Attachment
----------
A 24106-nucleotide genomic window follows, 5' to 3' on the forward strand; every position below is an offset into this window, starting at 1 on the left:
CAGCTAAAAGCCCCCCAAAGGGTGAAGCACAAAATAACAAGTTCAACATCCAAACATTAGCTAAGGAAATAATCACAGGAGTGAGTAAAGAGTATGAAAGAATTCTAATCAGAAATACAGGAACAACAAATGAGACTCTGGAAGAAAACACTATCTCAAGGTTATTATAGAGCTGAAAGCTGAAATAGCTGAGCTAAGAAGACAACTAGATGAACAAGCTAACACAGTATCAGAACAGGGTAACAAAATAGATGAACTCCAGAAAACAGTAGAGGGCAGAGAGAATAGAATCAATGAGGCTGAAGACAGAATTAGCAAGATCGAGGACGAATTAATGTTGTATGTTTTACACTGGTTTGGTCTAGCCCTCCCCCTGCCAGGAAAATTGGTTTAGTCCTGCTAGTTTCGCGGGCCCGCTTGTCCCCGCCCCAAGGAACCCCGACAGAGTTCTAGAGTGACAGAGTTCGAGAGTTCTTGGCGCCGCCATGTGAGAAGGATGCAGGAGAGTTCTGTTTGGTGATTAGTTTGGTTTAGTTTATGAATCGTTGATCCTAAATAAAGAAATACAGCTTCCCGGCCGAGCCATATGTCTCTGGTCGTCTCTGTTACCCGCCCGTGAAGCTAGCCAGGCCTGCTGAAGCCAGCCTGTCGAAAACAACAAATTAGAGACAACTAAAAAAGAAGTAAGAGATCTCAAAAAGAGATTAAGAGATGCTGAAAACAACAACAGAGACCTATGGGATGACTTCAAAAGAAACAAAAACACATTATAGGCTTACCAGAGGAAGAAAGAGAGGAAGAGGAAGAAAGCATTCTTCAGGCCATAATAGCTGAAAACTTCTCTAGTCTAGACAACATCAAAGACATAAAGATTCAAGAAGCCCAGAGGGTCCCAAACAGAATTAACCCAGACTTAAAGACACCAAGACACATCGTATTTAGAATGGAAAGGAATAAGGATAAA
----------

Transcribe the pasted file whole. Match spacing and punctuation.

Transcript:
A 24106-nucleotide genomic window follows, 5' to 3' on the forward strand; every position below is an offset into this window, starting at 1 on the left:
CAGCTAAAAGCCCCCCAAAGGGTGAAGCACAAAATAACAAGTTCAACATCCAAACATTAGCTAAGGAAATAATCACAGGAGTGAGTAAAGAGTATGAAAGAATTCTAATCAGAAATACAGGAACAACAAATGAGACTCTGGAAGAAAACACTATCTCAAGGTTATTATAGAGCTGAAAGCTGAAATAGCTGAGCTAAGAAGACAACTAGATGAACAAGCTAACACAGTATCAGAACAGGGTAACAAAATAGATGAACTCCAGAAAACAGTAGAGGGCAGAGAGAATAGAATCAATGAGGCTGAAGACAGAATTAGCAAGATCGAGGACGAATTAATGTTGTATGTTTTACACTGGTTTGGTCTAGCCCTCCCCCTGCCAGGAAAATTGGTTTAGTCCTGCTAGTTTCGCGGGCCCGCTTGTCCCCGCCCCAAGGAACCCCGACAGAGTTCTAGAGTGACAGAGTTCGAGAGTTCTTGGCGCCGCCATGTGAGAAGGATGCAGGAGAGTTCTGTTTGGTGATTAGTTTGGTTTAGTTTATGAATCGTTGATCCTAAATAAAGAAATACAGCTTCCCGGCCGAGCCATATGTCTCTGGTCGTCTCTGTTACCCGCCCGTGAAGCTAGCCAGGCCTGCTGAAGCCAGCCTGTCGAAAACAACAAATTAGAGACAACTAAAAAAGAAGTAAGAGATCTCAAAAAGAGATTAAGAGATGCTGAAAACAACAACAGAGACCTATGGGATGACTTCAAAAGAAACAAAAACACATTATAGGCTTACCAGAGGAAGAAAGAGAGGAAGAGGAAGAAAGCATTCTTCAGGCCATAATAGCTGAAAACTTCTCTAGTCTAGACAACATCAAAGACATAAAGATTCAAGAAGCCCAGAGGGTCCCAAACAGAATTAACCCAGACTTAAAGACACCAAGACACATCGTATTTAGAATGGAAAGGAATAAGGATAAA